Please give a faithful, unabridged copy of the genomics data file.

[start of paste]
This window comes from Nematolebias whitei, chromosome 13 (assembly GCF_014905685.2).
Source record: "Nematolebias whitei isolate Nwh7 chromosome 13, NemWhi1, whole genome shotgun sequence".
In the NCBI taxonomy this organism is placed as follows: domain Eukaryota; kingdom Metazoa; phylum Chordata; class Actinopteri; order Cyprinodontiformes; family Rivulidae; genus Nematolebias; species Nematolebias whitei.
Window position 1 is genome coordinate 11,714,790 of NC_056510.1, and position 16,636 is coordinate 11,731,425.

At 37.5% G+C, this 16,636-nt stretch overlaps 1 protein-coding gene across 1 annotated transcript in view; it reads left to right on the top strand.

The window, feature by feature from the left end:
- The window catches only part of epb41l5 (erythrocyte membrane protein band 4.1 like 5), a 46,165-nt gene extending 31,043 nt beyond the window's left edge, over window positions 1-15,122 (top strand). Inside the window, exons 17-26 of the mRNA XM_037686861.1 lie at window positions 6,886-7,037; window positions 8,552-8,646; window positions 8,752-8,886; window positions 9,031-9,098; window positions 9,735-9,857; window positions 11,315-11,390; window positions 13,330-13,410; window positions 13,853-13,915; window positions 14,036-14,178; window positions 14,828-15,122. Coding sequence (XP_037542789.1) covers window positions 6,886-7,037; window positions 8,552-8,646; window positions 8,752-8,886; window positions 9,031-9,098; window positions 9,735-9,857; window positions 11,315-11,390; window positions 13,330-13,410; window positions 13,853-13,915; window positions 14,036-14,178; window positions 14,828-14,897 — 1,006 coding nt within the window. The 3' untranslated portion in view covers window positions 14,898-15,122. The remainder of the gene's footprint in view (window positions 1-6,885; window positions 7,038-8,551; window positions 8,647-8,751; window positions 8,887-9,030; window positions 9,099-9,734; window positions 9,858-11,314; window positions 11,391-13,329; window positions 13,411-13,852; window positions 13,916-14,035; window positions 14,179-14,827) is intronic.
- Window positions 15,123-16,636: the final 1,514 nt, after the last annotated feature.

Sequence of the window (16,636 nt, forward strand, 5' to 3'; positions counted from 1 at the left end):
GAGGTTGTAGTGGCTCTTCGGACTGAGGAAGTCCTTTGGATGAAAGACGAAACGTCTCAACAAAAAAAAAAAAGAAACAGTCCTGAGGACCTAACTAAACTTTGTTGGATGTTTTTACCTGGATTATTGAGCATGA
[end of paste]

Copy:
This window comes from Nematolebias whitei, chromosome 13 (assembly GCF_014905685.2).
Source record: "Nematolebias whitei isolate Nwh7 chromosome 13, NemWhi1, whole genome shotgun sequence".
In the NCBI taxonomy this organism is placed as follows: domain Eukaryota; kingdom Metazoa; phylum Chordata; class Actinopteri; order Cyprinodontiformes; family Rivulidae; genus Nematolebias; species Nematolebias whitei.
Window position 1 is genome coordinate 11,714,790 of NC_056510.1, and position 16,636 is coordinate 11,731,425.

At 37.5% G+C, this 16,636-nt stretch overlaps 1 protein-coding gene across 1 annotated transcript in view; it reads left to right on the top strand.

The window, feature by feature from the left end:
- The window catches only part of epb41l5 (erythrocyte membrane protein band 4.1 like 5), a 46,165-nt gene extending 31,043 nt beyond the window's left edge, over window positions 1-15,122 (top strand). Inside the window, exons 17-26 of the mRNA XM_037686861.1 lie at window positions 6,886-7,037; window positions 8,552-8,646; window positions 8,752-8,886; window positions 9,031-9,098; window positions 9,735-9,857; window positions 11,315-11,390; window positions 13,330-13,410; window positions 13,853-13,915; window positions 14,036-14,178; window positions 14,828-15,122. Coding sequence (XP_037542789.1) covers window positions 6,886-7,037; window positions 8,552-8,646; window positions 8,752-8,886; window positions 9,031-9,098; window positions 9,735-9,857; window positions 11,315-11,390; window positions 13,330-13,410; window positions 13,853-13,915; window positions 14,036-14,178; window positions 14,828-14,897 — 1,006 coding nt within the window. The 3' untranslated portion in view covers window positions 14,898-15,122. The remainder of the gene's footprint in view (window positions 1-6,885; window positions 7,038-8,551; window positions 8,647-8,751; window positions 8,887-9,030; window positions 9,099-9,734; window positions 9,858-11,314; window positions 11,391-13,329; window positions 13,411-13,852; window positions 13,916-14,035; window positions 14,179-14,827) is intronic.
- Window positions 15,123-16,636: the final 1,514 nt, after the last annotated feature.

Sequence of the window (16,636 nt, forward strand, 5' to 3'; positions counted from 1 at the left end):
GAGGTTGTAGTGGCTCTTCGGACTGAGGAAGTCCTTTGGATGAAAGACGAAACGTCTCAACAAAAAAAAAAAAGAAACAGTCCTGAGGACCTAACTAAACTTTGTTGGATGTTTTTACCTGGATTATTGAGCATGA